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Introduction to photo voltaic installation part one of two by Frederick Paris from Paris Consulting Associates

Introduction to photo voltaic installation part one of two by Frederick Paris from Paris Consulting Associates

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Paris Pv Presentation  Part1 Paris Pv Presentation Part1 Document Transcript

  • Solar Power – Part of the Green Energy Solution in Massachusetts Fred Paris for: Co-op Power Sustainable Energy Summit UMass Amherst May 1,2009 Interactive (Grid-Tied) Solar Overview An interactive, or what is sometimes called grid-tied, photovoltaic solar system can be designed to provide as little or as much of the electricity a home requires. System sizes can range from small starter systems to larger arrays sized to eliminate a home’s electric bill. Once the system is installed a homeowner could expect to gain solar energy for 20 years or more. There are many examples of systems 25 years old or more still performing at more than 80% of their original energy output. Interactive systems are for homes that are connected to a public utility. There are two significant advantages to interactive systems; first, the occupants of the home need never worry about where their electricity is coming from. If the solar resource is not available or if the electrical load is higher than the array can support, the utility will supply up to 100% of their energy load. Second, interactive systems do not require batteries. Batteries typically add thousands of dollars in costs and require knowledgeable and frequent maintenance. Fred Paris windsuninstitute@aol.com Co-op Power Sustainable Energy Summit 2009 Page 1 of 9
  • How Solar Works How Solar When a home has an interactive solar PV system, the electrical devices in a home Works will use the owner’s solar power first and then look to the utility to cover the additional power required. That makes it easy to understand that the larger the PV system the less energy a homeowner will buy from the utility, and the lower their monthly bill will be. It also explains how a homeowner can start with a small system and incrementally add capacity as they watch their energy bill decline. The other significant benefit of an interactive PV system is net-metering. Under net- metering arrangements - available anywhere in Massachusetts – if a home’s PV system is generating more energy that is being used, the energy goes back to the utility for full retail credit. So, if you are paying 18¢ a kilowatt-hour (kWh) the utility will pay you the full 18¢ for every kWh you send back. Think about those long hot summer days when the house is empty – it may all go back to the utility. There are four key elements to a solar photovoltaic system: the solar modules, the inverters, the production meter, and the typical electrical switches and wiring associated with any electrical system. The Solar When sunlight strikes a solar module, the characteristics of silicone layered with Modules other materials causes electrons to start flowing. Get enough electrons moving and you create electrical current. Give that current a pathway to follow, and then join multiple modules and pathways together, and you can design and create systems of any size. A small starter system may only have a few solar modules while some of the largest commercial systems cover acres of land. Multiple solar modules wired together form a solar array. An advantage of residential and commercial arrays is that they can be added to incrementally without discarding the components installed earlier. So a homeowner might install a small system and later add more modules and another inverter to build any size they want. Continued on next page Fred Paris windsuninstitute@aol.com Co-op Power Sustainable Energy Summit 2009 Page 2 of 9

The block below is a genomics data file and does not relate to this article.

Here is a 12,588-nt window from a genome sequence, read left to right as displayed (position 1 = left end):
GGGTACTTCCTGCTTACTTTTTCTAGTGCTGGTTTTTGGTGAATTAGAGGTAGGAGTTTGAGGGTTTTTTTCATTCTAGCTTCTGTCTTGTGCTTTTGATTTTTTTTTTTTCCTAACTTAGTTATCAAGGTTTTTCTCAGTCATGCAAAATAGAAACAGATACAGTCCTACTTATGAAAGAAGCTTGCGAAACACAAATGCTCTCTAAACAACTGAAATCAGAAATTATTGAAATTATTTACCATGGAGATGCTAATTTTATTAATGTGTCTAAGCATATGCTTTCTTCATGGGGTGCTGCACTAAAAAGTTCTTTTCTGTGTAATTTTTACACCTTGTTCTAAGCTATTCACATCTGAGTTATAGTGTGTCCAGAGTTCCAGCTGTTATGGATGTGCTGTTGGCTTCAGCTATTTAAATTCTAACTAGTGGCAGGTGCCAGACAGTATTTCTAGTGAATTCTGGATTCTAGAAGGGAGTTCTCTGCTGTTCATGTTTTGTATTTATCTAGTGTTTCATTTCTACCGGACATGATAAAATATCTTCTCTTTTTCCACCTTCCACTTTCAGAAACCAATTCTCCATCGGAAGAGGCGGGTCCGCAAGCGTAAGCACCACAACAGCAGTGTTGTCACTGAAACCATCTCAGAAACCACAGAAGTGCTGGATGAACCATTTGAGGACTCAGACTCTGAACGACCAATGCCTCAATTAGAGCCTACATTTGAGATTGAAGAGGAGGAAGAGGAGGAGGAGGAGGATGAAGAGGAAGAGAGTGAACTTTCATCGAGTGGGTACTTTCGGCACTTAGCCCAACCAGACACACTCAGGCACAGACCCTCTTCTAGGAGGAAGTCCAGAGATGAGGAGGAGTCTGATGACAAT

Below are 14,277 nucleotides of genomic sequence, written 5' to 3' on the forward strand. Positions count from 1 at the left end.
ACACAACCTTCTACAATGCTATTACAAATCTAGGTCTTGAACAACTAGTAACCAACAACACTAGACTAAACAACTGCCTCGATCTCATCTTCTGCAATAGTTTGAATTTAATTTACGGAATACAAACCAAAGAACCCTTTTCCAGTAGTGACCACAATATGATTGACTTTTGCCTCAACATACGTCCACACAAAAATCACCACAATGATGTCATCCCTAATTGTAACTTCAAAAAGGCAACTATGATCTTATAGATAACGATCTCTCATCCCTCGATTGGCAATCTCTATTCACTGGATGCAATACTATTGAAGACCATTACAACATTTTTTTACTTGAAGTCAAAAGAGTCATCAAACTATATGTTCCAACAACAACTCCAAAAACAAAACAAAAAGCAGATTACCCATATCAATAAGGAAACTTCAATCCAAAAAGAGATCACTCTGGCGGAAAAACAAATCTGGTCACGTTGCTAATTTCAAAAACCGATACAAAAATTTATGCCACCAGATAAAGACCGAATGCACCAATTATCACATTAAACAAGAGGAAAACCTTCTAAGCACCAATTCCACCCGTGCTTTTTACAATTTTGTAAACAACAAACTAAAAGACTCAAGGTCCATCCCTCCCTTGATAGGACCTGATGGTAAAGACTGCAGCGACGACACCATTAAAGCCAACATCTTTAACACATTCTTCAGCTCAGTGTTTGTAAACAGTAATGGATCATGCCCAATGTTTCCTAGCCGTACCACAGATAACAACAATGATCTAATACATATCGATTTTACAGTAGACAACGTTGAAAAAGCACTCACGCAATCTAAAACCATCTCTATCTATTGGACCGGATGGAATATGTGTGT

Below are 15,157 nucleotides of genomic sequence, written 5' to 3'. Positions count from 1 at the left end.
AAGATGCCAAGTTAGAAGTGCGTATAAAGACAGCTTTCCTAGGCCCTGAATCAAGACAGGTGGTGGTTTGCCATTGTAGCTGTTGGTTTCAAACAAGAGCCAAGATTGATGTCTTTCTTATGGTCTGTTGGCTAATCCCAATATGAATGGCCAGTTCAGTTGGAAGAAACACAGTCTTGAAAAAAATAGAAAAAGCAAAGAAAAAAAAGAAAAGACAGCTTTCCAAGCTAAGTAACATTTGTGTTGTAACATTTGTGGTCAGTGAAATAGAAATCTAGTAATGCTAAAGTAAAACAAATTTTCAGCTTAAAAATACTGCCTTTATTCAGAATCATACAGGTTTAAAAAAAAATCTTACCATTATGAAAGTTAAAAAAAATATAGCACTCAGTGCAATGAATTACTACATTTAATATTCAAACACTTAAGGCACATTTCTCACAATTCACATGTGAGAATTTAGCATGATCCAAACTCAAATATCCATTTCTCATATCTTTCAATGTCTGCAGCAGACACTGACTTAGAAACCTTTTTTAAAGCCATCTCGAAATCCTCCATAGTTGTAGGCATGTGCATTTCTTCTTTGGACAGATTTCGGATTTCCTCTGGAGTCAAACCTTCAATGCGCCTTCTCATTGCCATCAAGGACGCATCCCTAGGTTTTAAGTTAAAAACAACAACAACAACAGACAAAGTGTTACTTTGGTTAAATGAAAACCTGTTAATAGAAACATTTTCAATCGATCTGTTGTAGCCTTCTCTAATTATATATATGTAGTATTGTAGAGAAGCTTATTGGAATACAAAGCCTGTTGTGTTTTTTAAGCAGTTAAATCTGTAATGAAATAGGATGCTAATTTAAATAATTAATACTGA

• How Solar Works, Continued The Inverter(s) The inverter is the device that changes Direct Current (DC) to Alternating Current (AC). Solar modules produce DC but our homes require AC. AC is also what the utility delivers to the home. For most homes the inverter will be a breadbox-size electrical component installed by an electrician near the circuit breaker panel. Inverters monitor and run on power from the utility. This serves a couple of purposes; first, if the utility goes down, the inverter shuts down. We do not want solar systems feeding the grid with utility linemen at work. The inverter synchronizes the AC sine wave to the utility’s sine wave, allowing for net metering. Continued on next page Fred Paris windsuninstitute@aol.com Co-op Power Sustainable Energy Summit 2009 Page 3 of 9
  • How Solar Works, Continued The Production Unlike the utility meter, the homeowner owns the production meter. The Meter homeowner’s meter only measures the energy produced by their solar system. This allows the homeowner to see exactly how much power their system is producing. In most cases, a production meter is a required part of a residential solar system. One of the additional benefits of a residential solar system is the production and accounting for virtual Renewable Energy Credits (RECs). A discussion of RECs is beyond the scope of this paper, but for every kilowatt of energy a solar system produces, RECs are generated in the owner’s name. RECs are then sold as a commodity. The production meter helps the homeowner validate RECs. Switches and Everything gets connected together. The modules are wired together, then to the Wiring inverter and the production meter. AC and DC switches are installed enabling the owner or the utility to shut down the entire system as required by the National Electric Code (NEC). Fred Paris windsuninstitute@aol.com Co-op Power Sustainable Energy Summit 2009 Page 4 of 9